Arguably the most conventional-looking part of the i Vision Circular’s cabin is its steering wheel. Whether one will be needed in 2040 is a moot point – Bohlinger concedes they decided to be conservative about that aspect – but it has been made in a sustainable way using 3D-printed, naturally-treated recycled wood powder. ‘Crystal’ inserts made of the same bio-based plastic as the centre dashboard house touch-sensitive controls either side of the satin-gold spine of the steering wheel, and in the centre of that structure – like on the car’s front face – is an engraved BMW logo. This avoids a stick-on badge. It looks as premium and clear as the current physical badging, if not more so.

"The i Vision Circular interior seems too random and 'not BMW enough', however laudably sustainable each constituent part is"

Other components that currently take up room in that area – like the speakers – are located beneath the head restraint cushions. Each seat has its own dedicated sound zone, meaning multiple users can employ their own device to control a specific speaker and not interfere with other people’s audio choices. 

Further cabling and electronics are avoided by the use of a mechanical roof shade for the rear of the cabin, where two interior glass panels with graphic patterned parallel lines printed on them can be pushed together by hand to vary the level of shade between 50-100%. It sounds a bit old school, but effective nonetheless.

All in all, these details show that BMW’s designers have thought long and hard about how their approach could have a positive environmental impact, not only regarding sustainable surface finishes but also on the inner structure of the car’s layout. However, there is a jarring aspect about the i Vision Circular, to these eyes at least – the interior material, and colour choices in particular, don’t chime with any current production or even forward-thinking conceptual BMW brand values. Buff the engraved BMW roundel logo back down to smooth on the steering wheel, and arguably the cabin could be from any brand, and not necessarily a tasteful, premium-centric one. In fact, there are almost no BMW reference points at all, and even when you are imagining far into the future – in this case 2040 – it’s sometimes useful to take humble 2021 earthlings with you by giving them something they can relate to. Yes, it is a forward-looking concept, but the i Vision Circular interior seems too random and ‘not BMW enough’, however laudably sustainable each constituent part is.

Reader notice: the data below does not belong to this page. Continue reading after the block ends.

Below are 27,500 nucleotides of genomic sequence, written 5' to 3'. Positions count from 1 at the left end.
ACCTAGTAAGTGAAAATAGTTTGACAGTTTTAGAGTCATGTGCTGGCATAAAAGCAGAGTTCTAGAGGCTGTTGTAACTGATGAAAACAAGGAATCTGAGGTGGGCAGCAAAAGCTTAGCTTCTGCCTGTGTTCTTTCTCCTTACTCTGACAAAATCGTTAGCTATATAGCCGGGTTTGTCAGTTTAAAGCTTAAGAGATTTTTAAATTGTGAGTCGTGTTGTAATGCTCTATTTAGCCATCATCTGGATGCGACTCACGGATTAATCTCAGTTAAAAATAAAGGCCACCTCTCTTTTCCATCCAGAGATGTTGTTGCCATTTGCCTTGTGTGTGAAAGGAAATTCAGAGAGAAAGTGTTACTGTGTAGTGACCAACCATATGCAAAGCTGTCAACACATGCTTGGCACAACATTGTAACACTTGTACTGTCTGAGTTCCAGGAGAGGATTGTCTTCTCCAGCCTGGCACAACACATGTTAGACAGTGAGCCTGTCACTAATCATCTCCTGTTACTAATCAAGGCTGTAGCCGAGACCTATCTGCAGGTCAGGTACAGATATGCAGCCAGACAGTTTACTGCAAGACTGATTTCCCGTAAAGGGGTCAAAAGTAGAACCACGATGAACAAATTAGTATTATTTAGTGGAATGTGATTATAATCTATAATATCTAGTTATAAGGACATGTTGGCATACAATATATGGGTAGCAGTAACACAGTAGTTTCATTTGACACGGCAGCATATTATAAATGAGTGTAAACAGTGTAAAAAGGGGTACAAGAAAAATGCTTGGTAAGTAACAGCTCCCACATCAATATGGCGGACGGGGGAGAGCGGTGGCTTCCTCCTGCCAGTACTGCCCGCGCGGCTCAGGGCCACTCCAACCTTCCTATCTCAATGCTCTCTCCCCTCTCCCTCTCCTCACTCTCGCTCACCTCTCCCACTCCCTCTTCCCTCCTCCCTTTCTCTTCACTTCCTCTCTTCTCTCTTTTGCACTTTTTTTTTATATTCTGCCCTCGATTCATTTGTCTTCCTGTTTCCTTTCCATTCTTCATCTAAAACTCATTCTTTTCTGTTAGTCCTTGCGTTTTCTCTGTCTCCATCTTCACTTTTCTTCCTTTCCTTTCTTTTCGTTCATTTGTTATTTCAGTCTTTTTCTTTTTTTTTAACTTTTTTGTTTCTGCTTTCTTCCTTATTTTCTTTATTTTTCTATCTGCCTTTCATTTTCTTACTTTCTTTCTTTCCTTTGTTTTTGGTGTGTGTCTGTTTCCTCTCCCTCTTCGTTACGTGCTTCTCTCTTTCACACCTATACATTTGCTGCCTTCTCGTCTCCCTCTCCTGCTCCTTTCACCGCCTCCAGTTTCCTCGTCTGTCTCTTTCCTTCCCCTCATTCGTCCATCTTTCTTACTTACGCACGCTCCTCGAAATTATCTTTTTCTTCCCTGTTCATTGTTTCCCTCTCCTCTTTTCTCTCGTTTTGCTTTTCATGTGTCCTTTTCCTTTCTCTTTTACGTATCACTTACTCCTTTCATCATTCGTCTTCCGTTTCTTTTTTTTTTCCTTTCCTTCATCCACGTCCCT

SVP of BMW Group design: Adrian van Hooydonk

VP of BMW design: Domagoj Dukec

VP of BMW i design: Kai Langer

Head of BMW i Interior design: Matthias Junghanns

Head of sustainability at BMW Group Design: Daniela Bohlinger

Head of BMW i Colour and trim: Claudia Geidobler

User interface designer, BMW Group design: Olivier Pitrat

Project started / completed: autumn 2020 / summer 2021

Launch: Munich, Germany / September 2021

Dimensions (mm)

Length: 4031

Width: 1872

Height: 1540

Wheelbase: Undisclosed

Text: Guy Bird